LOS ANGELES — William West Seegmiller, a Newport Beach attorney, was recently suspended from practicing law for 90 days by the State Bar Court of California.
The Feb. 4 order was enacted due to Seegmiller’s failure to pay a client’s medical lien that led to his client being sued by the medical company. The suspension ended in early June.
In March 2011, Seegmiller was hired to represent a client in a personal injury matter. During the proceedings, the client’s insurance company, AAA, provided the attorney’s client trust account with five checks for a total of $10,000 to cover medical expenses until a settlement could be reached. The funds were to be reimbursed upon the receipt of a settlement.
Seegmiller informed AAA that he had received a settlement of $268,000 on his client’s behalf, but that the client had incurred $176,394 in specialized medical fees and requested the $10,000 reimbursement be waived. AAA responded by stating it could not waive the reimbursement, but they would reduce the lien to $5,000. Correspondence between the Seegmiller and AAA continued for months with AAA demanding payment and Seegmiller requesting a waiver.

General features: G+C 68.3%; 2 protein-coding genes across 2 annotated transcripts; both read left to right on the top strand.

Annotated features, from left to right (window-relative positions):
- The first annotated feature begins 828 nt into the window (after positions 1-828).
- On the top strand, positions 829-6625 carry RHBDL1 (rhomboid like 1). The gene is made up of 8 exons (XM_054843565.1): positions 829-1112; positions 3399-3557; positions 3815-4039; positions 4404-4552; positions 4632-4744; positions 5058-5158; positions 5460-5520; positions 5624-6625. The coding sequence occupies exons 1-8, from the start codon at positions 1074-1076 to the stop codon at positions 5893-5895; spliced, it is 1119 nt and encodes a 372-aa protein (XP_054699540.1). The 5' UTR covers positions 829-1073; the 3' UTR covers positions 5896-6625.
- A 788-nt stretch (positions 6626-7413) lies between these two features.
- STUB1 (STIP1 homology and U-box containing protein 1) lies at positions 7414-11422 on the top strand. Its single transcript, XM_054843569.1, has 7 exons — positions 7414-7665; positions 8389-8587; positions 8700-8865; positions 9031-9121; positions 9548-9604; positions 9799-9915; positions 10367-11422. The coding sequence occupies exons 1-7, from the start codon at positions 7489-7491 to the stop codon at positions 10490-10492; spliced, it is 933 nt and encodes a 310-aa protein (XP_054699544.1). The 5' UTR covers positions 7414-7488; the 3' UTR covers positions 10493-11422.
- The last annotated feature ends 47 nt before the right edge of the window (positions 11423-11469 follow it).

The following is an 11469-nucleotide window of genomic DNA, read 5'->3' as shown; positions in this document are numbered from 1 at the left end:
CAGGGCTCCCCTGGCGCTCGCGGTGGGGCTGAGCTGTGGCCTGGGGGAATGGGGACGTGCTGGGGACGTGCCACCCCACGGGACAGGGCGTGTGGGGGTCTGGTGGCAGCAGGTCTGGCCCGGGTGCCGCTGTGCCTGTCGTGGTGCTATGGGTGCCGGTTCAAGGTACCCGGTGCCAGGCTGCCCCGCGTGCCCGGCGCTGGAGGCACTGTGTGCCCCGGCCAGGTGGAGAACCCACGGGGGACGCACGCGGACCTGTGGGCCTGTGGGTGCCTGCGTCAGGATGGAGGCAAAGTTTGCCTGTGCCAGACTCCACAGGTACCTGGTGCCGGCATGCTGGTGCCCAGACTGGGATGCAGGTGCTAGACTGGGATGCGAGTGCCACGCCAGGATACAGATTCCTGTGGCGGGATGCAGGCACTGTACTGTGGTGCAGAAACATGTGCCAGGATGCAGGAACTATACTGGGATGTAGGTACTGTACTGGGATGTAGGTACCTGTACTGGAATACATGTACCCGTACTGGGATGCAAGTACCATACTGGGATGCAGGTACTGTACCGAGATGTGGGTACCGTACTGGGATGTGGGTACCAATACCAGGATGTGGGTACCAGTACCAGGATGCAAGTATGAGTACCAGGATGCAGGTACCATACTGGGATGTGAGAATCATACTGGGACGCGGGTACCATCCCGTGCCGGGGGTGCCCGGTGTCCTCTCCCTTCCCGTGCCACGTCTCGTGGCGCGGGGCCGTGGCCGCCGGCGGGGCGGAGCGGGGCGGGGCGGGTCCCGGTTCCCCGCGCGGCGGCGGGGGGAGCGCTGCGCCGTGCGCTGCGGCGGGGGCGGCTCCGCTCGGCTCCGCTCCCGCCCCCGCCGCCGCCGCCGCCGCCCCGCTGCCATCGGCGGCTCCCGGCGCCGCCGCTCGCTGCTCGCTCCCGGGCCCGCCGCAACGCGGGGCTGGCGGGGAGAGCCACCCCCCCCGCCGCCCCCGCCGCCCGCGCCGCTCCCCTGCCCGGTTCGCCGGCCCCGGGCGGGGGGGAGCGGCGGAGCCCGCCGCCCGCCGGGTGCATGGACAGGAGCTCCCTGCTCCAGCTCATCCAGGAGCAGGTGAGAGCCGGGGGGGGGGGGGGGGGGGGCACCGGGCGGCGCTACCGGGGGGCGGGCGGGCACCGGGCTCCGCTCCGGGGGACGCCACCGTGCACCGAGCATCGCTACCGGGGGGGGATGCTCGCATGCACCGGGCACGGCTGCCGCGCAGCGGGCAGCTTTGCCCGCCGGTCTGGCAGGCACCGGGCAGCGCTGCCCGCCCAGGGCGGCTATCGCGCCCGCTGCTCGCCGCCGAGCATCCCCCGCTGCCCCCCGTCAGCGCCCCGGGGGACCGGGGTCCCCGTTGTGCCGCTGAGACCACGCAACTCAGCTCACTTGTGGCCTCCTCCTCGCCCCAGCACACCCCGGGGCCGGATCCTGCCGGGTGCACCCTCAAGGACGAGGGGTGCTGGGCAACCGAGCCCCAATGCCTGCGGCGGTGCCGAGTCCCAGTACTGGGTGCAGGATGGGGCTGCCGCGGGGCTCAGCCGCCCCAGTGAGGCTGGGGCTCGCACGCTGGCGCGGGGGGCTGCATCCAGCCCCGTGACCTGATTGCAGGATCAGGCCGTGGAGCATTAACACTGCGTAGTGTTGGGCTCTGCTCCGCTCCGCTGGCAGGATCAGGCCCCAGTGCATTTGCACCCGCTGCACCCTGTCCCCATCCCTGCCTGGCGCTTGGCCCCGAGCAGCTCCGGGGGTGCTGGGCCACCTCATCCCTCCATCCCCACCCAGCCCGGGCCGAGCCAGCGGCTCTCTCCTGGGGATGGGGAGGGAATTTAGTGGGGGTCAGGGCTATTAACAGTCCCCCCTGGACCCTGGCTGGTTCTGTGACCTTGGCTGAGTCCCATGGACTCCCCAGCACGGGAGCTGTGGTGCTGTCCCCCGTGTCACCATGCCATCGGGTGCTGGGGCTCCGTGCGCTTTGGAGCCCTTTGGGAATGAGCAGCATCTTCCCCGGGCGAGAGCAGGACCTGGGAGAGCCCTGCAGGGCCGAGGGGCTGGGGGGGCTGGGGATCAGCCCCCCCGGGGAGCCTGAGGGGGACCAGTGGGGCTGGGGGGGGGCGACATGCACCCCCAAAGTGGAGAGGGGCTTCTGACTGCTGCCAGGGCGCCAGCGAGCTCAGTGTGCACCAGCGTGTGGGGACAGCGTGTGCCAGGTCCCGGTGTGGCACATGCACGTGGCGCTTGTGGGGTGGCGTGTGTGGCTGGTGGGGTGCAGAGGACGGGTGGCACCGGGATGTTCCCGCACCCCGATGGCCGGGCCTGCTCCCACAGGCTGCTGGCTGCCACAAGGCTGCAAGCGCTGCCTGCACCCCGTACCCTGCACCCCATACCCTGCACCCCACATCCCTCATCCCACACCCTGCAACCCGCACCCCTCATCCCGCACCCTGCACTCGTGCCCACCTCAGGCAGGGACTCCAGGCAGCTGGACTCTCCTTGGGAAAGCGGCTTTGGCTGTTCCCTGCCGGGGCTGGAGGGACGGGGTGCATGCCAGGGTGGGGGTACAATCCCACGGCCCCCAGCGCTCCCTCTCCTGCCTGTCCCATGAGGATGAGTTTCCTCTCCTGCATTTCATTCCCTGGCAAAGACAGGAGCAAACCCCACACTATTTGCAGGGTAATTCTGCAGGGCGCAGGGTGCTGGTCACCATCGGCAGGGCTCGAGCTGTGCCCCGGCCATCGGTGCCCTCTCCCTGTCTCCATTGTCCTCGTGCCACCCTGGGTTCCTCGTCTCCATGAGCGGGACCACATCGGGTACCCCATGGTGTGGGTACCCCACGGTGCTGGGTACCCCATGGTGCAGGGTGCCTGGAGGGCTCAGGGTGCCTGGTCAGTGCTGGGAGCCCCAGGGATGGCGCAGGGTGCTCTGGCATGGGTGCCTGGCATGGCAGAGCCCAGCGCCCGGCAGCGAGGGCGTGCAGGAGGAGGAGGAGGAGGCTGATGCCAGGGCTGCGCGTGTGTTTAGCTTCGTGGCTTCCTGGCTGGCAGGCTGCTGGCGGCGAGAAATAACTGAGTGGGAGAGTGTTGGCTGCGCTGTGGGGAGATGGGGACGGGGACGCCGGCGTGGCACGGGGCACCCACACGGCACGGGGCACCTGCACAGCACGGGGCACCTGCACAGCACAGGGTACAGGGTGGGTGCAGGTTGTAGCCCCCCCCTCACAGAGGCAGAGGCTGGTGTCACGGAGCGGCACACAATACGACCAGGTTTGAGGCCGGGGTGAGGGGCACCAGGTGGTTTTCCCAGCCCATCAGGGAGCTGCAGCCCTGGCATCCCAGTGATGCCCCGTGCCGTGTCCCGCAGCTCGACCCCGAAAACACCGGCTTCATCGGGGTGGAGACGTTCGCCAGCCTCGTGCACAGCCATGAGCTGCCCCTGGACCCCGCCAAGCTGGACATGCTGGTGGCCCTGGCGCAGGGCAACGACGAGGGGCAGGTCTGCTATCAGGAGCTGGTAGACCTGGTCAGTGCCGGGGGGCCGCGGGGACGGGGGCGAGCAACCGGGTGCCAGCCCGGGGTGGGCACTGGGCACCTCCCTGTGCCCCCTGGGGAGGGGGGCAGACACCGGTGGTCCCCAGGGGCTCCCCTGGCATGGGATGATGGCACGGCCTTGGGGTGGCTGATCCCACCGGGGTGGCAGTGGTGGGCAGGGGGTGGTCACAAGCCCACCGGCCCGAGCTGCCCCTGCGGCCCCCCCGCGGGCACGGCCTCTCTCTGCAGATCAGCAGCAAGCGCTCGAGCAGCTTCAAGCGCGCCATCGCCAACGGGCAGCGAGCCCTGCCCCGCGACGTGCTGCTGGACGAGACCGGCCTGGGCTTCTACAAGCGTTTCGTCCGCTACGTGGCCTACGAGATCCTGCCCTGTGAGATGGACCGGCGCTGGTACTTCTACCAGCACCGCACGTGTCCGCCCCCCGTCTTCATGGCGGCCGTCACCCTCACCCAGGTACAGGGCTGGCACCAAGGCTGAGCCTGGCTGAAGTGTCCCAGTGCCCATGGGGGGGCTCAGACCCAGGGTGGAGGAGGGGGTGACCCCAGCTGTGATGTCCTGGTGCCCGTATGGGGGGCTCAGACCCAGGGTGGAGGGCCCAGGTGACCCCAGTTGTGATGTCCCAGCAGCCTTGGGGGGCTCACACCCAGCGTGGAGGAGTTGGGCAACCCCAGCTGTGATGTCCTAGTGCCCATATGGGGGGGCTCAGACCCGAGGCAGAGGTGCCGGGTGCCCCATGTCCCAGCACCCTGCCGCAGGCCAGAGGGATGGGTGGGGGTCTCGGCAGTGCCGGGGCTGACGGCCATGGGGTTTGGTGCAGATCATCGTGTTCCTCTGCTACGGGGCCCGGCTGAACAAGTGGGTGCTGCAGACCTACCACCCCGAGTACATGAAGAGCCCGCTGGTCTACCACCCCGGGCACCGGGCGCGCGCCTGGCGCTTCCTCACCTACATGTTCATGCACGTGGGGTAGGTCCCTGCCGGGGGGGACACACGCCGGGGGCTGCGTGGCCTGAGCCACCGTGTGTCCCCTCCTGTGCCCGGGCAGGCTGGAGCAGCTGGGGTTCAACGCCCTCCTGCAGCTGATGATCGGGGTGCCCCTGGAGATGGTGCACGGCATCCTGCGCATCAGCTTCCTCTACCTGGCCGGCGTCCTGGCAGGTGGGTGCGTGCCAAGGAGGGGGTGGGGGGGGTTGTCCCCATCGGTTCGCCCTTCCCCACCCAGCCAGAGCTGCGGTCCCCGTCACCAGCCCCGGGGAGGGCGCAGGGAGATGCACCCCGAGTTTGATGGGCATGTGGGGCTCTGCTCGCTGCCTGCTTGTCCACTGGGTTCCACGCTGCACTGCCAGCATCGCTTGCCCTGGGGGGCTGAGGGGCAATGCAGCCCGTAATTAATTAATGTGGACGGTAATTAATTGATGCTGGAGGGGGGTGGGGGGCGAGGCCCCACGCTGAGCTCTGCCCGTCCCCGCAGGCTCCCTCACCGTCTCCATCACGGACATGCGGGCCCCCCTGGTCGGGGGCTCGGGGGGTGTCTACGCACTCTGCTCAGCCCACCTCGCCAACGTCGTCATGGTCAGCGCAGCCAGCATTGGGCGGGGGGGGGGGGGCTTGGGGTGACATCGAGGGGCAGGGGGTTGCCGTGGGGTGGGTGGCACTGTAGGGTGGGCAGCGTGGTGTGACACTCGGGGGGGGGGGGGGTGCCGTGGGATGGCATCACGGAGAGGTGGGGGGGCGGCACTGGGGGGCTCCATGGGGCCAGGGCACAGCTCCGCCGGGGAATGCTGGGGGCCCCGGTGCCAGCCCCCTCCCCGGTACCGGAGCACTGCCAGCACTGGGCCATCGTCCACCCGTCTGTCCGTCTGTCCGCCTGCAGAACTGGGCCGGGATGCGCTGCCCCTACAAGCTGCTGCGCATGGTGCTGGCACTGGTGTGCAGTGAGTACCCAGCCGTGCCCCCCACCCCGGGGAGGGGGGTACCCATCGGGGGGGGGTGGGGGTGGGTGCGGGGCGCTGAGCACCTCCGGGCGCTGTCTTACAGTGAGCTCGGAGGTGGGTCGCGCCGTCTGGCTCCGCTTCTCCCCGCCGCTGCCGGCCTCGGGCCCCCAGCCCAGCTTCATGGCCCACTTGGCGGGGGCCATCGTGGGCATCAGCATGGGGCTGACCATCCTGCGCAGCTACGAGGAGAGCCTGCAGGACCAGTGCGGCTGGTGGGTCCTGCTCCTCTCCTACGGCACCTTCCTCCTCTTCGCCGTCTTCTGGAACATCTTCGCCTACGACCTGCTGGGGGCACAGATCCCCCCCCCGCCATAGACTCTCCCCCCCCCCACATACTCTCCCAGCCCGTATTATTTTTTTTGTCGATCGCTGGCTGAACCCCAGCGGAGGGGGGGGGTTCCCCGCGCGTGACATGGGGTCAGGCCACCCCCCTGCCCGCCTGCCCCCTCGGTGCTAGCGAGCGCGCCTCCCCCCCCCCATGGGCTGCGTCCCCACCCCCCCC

On Aug. 22, 2012, Kenneth Hagemann, an attorney for AAA, contacted Seegmiller for the reimbursement. The attorneys sent letters back and forth until January 2014 when Hagemann contacted the client to request the reimbursement.
AAA filed a lawsuit against the client in September 2014. Seegmiller told the client he would take care of the lawsuit but did not do so. The client entered a default and was ordered to pay more than $12,000 to AAA. He filed a complaint against Seegmiller with the California State Bar, and the subsequent investigation led to the attorney’s suspension.
During his career, Seegmiller had received two previous public reprovals in 2004 and 2008. He was admitted to the California State Bar in 1981 and is a graduate of the University of the Pacific McGeorge School of Law.